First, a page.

You forgot to mention the 75% of the public that have used that method,to reclaim some kind of peace of mind and have made something of there life.that is the percentage that I am in ,before methadone I was a mess,turning every way but the rite way to live.the pain was hell.I havent abused drugs since 1992.and plan to stay away from those drugs that were ilegal,and still are,herion was the only relief that was out there.but the price was to high,like I said it was a living hell.then I found the program that changed my life for the best.I dont think of abusing drugs anymore.just a happy living life and doing it legal and pain free.I just wish you could understand how it was before,I am free now to live my life in peace.

    Submitted by Maralee Trotter on
    June 13, 2010 - 10:55am

    I found a lot of information in this blog to be correct, but, unfortunately, the inherent bias of the author is readily apparent to someone more intimately involved with physicians as partners in the patient care field. Physicians who were involved in pain management during the time frame of the study certainly did not look at methadone as being their favorite opioid. It was the opioid that was crammed down their throats by the insurance companies that had control of the prescribing process due to their control of what they would cover (this was especially true for the low-income patients). The use of any other, more appropriate and less dangerous opioid was only covered after a LENGTHY and usually UNSUCCESSFUL pre-authorization and exception process. Methadone is the most dangerous of all opioids and requires a physician who has lots of time to monitor a patient and special knowledge about the intricacies of methadone metabolism and its drug interactions. Due to the inappropriate mandates of so many insurance programs, many physicians found themselves forced into prescribing methadone if they were going to get any relief at all for their patients, because all of the alternative and complementary medicines and procedures that you mention were also denied by those same insurance programs. (That policy of not covering acupuncture and herbal remedies is still the norm for most insurance companies today.) Needless to say, many physicians who were trying their best to give adequate pain relief to their patients, did not have adequate monitoring time nor the proper training. That was why there were so many methadone deaths during that time frame and those deaths, the physician complaints and the public outcry were what finally brought some of the insurance companies to their senses. To write off the whole mess as due to the physicians having methadone as a ""favorite"" is incorrect and does a disservice to many caring physicians. It also points to a confrontational, aggressive bias against the mainstream medical practitioners.

    I also take exception to the comment that large numbers of people on pain killers are constantly zoned out and basically unable to function properly. That is simply not the case, even with large doses of opioids, IF the opioid dose is appropriate for the level of pain. Pain patients getting the correct dose of opioid do not get ""the narcotic buzz"" nor the euphoric ""zone out"" that opioid abusers receive. Nobody in the medical field is able to explain why, but that is what happens. It is as if the drug is ""used up"" fighting the pain and the patient does not get those particular side effects. In fact, if those side effects are encountered, it is considered an indication that the opioid dose should be decreased. The pain management physicians titrate the dose of opioids very carefully because it IS a balancing act between giving the patient adequate pain relief while minimizing the harmful effects that occur with any powerful prescription medication (be it pain killers or heart medicine, etc)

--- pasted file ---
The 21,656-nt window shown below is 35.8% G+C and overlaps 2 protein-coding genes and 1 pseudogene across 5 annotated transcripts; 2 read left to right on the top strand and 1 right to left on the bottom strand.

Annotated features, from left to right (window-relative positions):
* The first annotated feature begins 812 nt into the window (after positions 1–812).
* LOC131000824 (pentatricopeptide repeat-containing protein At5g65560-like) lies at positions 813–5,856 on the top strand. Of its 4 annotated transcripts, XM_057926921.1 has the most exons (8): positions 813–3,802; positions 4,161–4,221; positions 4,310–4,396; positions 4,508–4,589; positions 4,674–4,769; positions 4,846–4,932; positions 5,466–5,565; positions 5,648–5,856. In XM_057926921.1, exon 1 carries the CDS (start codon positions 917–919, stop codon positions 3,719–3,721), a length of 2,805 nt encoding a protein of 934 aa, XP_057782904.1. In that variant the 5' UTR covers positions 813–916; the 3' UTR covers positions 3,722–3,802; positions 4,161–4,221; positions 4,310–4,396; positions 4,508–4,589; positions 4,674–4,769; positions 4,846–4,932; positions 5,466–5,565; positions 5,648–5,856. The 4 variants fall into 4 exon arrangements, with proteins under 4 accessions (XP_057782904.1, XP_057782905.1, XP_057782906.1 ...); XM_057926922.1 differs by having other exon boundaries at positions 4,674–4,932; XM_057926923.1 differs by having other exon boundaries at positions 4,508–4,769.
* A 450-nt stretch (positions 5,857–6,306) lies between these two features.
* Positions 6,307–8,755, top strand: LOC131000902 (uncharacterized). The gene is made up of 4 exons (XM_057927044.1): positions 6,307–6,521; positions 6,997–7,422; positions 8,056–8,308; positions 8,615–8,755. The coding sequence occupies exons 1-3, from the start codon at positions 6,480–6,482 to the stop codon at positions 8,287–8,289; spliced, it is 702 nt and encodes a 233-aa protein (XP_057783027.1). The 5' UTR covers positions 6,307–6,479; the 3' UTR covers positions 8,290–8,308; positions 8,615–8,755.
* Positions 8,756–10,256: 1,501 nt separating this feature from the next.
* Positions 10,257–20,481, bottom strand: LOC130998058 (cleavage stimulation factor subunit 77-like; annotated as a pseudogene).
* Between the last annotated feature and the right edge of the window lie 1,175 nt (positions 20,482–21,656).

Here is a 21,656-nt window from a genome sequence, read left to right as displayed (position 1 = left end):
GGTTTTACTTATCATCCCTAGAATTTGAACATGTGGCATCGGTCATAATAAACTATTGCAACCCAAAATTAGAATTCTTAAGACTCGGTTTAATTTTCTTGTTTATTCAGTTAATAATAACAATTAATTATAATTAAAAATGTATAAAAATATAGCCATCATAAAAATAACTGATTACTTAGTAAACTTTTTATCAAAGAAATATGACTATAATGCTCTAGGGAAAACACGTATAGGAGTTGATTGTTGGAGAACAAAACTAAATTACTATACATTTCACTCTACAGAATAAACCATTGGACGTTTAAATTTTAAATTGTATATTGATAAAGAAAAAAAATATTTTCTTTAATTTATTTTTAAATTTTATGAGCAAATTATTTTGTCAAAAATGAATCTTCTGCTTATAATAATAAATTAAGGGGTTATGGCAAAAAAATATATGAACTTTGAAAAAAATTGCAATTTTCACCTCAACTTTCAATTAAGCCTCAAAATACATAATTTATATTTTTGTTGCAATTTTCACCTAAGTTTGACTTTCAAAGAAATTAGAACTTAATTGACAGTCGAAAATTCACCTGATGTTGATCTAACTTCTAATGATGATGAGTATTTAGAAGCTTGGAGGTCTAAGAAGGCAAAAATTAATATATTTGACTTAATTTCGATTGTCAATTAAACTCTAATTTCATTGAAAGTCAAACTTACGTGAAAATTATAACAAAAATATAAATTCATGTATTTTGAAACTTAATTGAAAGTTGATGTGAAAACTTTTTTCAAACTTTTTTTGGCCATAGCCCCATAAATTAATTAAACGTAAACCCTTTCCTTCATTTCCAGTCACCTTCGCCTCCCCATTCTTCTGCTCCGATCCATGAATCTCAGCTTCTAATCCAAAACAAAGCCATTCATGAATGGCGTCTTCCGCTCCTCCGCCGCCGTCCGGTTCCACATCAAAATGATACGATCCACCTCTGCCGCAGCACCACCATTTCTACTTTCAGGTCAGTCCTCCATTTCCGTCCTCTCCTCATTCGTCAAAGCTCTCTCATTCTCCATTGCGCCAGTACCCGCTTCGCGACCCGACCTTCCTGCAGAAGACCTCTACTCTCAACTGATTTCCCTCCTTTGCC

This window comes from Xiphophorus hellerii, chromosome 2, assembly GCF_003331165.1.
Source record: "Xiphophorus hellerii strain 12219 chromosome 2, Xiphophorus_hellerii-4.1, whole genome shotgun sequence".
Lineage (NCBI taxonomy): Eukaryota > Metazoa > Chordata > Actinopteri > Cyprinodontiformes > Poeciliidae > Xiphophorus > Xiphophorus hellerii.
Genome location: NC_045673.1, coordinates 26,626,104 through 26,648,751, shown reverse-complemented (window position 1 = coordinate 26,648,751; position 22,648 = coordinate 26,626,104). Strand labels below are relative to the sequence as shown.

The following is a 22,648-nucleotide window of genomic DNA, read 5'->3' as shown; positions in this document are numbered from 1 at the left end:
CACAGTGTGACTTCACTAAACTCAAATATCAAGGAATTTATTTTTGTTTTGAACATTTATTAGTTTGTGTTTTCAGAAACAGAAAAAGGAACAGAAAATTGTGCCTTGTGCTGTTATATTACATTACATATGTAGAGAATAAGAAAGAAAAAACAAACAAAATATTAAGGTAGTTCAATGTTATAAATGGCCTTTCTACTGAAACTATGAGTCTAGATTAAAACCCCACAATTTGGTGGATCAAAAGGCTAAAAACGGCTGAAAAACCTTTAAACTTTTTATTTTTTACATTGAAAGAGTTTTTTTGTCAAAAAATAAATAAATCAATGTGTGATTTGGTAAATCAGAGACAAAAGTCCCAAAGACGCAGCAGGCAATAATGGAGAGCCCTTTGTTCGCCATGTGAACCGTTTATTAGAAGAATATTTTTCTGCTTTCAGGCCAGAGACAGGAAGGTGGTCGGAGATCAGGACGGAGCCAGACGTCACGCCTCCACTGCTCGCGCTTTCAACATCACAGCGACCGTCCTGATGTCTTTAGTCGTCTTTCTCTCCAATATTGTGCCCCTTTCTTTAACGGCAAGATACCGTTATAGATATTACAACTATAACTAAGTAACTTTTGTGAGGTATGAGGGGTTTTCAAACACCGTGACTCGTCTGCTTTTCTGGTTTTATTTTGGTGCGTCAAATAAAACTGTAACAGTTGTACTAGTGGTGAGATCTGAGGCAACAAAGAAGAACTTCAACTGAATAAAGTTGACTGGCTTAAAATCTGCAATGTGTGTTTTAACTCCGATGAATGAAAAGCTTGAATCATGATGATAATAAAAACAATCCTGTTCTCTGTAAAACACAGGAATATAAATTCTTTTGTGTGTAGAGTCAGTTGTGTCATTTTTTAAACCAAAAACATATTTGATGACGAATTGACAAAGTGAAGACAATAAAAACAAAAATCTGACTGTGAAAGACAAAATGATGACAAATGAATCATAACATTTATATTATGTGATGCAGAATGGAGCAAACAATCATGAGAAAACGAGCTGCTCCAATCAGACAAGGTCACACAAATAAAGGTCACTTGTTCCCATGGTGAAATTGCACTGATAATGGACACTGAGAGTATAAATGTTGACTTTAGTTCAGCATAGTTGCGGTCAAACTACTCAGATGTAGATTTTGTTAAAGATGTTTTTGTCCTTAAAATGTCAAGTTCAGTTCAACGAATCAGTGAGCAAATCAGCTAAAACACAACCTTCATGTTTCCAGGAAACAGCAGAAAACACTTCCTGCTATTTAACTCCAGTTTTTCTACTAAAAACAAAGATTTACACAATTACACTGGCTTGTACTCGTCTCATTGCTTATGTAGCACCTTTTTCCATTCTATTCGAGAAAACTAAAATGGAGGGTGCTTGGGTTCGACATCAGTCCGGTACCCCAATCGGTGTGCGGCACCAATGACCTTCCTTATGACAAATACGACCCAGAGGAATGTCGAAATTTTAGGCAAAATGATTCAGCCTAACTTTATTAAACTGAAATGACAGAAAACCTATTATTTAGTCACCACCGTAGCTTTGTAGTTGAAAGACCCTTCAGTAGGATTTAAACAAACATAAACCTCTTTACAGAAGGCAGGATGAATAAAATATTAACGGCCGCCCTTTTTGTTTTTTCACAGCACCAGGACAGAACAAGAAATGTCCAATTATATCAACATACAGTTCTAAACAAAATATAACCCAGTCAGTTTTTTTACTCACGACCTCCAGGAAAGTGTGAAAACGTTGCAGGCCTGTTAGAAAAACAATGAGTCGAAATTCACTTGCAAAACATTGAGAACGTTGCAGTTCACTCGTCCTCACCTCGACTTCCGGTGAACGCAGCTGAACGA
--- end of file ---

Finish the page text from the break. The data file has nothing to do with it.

I have been a pharmacist for a little under thirty years and a chronic pain patient for the last six years. I go to a pain management specialist who thoroughly believes in the value of alternative and complementary medicines and practices, including the value of proper nuitrition. Those avenues are to be tried FIRST and are to continue to be used to supplement medications if medications are necessary. I believe that my specialist's attitude is the one that should be adopted wholeheartedly by everyone interested in good health. So many people seem to think that you have to be on one side of the ""battle"" or the other. There should be NO BATTLE. Both sides of the equation have their own benefits and problems. Modern medical practioners are more and more beginning to see that alternative and complementary medicines and practices are very valuable and necessary to be utilized. We all just need to work together to decrease the lack of knowledge and the suspicion that often accompanies that lack of knowledge. Of course, a healthy lifestyle is the first place to start; but it is not the whole answer, especially for someone AFTER they are in pain and unable to function.

    Let's show respect for all types of care--self care, alternative and complementary care, and medical care.

    Submitted by Buy on
    July 8, 2011 - 10:59am

    Really very nice blog. I fount a lot of information from this blog. Thanks for sharing!

    Submitted by Natalie Mannering on
    December 19, 2013 - 11:43am

    I have been taking Tramadol for pain, though only when I absolutely have to. ( I know it's toxic to the liver.) I am really interested in the potential of cannabidiol and/or other cannabis derivatives from which the psychoactive properties have been eliminated, so that pain is eased but there is no "high". From what I have read, this seems to be a very promising alternative, though there are roadblocks due to legality issues. I would be very interested to know what Jon has to say about this. I understand it works for some, but not for others. What about those with fibromyalgia, joint pain? Thanks.

    Submitted by Bob Finizio on
    July 23, 2014 - 10:36am

    To Maralee Trotter: Yes there is a bias in Dr.Baron's article. It is the result of 60 years of main stream medicine poo pooing most natural and alternitive methods to deal with health care in general. Most big pharma deciples, which have made up the majority of our main stream doctors, have over prescribed antibiotics, dealt with symptoms rather than causes, and didn't and usually don't include patient feedback in there care. All this with an unwitting dedication of caring, and doing the best thing. And yes our insurance industry and federal government have trapped the dedicated MD's in a catch 22 of time/costs/and profits.

    So now that more physicians are finally discovering natural and alternative remedies, the bias you hear is from the previous 40 plus years of operating with blinders on when it comes to health care. Yes, their intentions are usually well meant, but the time has come to put big pharma and government in the secondary role they always should have been. RAF